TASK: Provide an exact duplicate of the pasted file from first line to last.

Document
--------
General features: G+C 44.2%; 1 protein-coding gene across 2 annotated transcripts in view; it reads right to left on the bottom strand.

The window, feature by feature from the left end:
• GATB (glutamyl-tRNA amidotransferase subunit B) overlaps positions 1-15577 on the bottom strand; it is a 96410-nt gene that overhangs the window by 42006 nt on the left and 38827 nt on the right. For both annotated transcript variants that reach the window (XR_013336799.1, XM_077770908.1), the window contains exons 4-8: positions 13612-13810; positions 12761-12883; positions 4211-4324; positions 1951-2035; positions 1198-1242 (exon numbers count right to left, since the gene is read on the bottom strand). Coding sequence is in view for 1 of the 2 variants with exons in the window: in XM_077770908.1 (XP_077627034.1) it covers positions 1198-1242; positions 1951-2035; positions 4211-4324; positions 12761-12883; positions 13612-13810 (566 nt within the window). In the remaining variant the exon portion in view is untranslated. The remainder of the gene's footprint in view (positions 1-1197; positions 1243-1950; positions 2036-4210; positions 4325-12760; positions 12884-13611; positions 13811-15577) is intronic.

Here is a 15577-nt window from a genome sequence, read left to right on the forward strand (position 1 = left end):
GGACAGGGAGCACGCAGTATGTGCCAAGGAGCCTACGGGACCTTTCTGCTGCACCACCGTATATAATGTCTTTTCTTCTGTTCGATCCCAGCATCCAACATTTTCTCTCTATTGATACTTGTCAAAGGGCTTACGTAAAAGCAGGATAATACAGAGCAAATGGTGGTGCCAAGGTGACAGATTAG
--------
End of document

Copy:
General features: G+C 44.2%; 1 protein-coding gene across 2 annotated transcripts in view; it reads right to left on the bottom strand.

The window, feature by feature from the left end:
• GATB (glutamyl-tRNA amidotransferase subunit B) overlaps positions 1-15577 on the bottom strand; it is a 96410-nt gene that overhangs the window by 42006 nt on the left and 38827 nt on the right. For both annotated transcript variants that reach the window (XR_013336799.1, XM_077770908.1), the window contains exons 4-8: positions 13612-13810; positions 12761-12883; positions 4211-4324; positions 1951-2035; positions 1198-1242 (exon numbers count right to left, since the gene is read on the bottom strand). Coding sequence is in view for 1 of the 2 variants with exons in the window: in XM_077770908.1 (XP_077627034.1) it covers positions 1198-1242; positions 1951-2035; positions 4211-4324; positions 12761-12883; positions 13612-13810 (566 nt within the window). In the remaining variant the exon portion in view is untranslated. The remainder of the gene's footprint in view (positions 1-1197; positions 1243-1950; positions 2036-4210; positions 4325-12760; positions 12884-13611; positions 13811-15577) is intronic.

Here is a 15577-nt window from a genome sequence, read left to right on the forward strand (position 1 = left end):
GGACAGGGAGCACGCAGTATGTGCCAAGGAGCCTACGGGACCTTTCTGCTGCACCACCGTATATAATGTCTTTTCTTCTGTTCGATCCCAGCATCCAACATTTTCTCTCTATTGATACTTGTCAAAGGGCTTACGTAAAAGCAGGATAATACAGAGCAAATGGTGGTGCCAAGGTGACAGATTAG